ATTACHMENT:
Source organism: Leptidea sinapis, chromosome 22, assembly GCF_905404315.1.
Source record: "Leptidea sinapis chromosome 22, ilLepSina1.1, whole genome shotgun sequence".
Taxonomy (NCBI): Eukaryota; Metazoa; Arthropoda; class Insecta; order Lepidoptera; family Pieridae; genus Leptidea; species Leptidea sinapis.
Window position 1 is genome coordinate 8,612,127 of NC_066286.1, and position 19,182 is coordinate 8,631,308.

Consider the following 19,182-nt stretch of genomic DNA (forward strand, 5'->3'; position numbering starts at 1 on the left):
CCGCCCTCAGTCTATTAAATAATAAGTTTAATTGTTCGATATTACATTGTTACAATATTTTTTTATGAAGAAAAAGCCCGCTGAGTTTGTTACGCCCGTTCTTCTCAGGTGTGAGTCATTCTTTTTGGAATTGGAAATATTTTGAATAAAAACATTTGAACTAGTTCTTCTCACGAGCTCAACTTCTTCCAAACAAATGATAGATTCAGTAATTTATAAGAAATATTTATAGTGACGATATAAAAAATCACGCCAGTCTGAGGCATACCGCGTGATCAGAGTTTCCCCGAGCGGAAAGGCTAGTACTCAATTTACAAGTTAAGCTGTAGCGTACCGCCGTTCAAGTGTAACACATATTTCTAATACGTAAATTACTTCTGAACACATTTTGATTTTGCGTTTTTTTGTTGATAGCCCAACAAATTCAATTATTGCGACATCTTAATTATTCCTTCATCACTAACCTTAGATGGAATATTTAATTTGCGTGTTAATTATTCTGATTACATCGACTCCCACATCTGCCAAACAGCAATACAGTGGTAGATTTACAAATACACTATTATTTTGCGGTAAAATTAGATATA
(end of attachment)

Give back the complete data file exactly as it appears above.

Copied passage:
Source organism: Leptidea sinapis, chromosome 22, assembly GCF_905404315.1.
Source record: "Leptidea sinapis chromosome 22, ilLepSina1.1, whole genome shotgun sequence".
Taxonomy (NCBI): Eukaryota; Metazoa; Arthropoda; class Insecta; order Lepidoptera; family Pieridae; genus Leptidea; species Leptidea sinapis.
Window position 1 is genome coordinate 8,612,127 of NC_066286.1, and position 19,182 is coordinate 8,631,308.

Consider the following 19,182-nt stretch of genomic DNA (forward strand, 5'->3'; position numbering starts at 1 on the left):
CCGCCCTCAGTCTATTAAATAATAAGTTTAATTGTTCGATATTACATTGTTACAATATTTTTTTATGAAGAAAAAGCCCGCTGAGTTTGTTACGCCCGTTCTTCTCAGGTGTGAGTCATTCTTTTTGGAATTGGAAATATTTTGAATAAAAACATTTGAACTAGTTCTTCTCACGAGCTCAACTTCTTCCAAACAAATGATAGATTCAGTAATTTATAAGAAATATTTATAGTGACGATATAAAAAATCACGCCAGTCTGAGGCATACCGCGTGATCAGAGTTTCCCCGAGCGGAAAGGCTAGTACTCAATTTACAAGTTAAGCTGTAGCGTACCGCCGTTCAAGTGTAACACATATTTCTAATACGTAAATTACTTCTGAACACATTTTGATTTTGCGTTTTTTTGTTGATAGCCCAACAAATTCAATTATTGCGACATCTTAATTATTCCTTCATCACTAACCTTAGATGGAATATTTAATTTGCGTGTTAATTATTCTGATTACATCGACTCCCACATCTGCCAAACAGCAATACAGTGGTAGATTTACAAATACACTATTATTTTGCGGTAAAATTAGATATA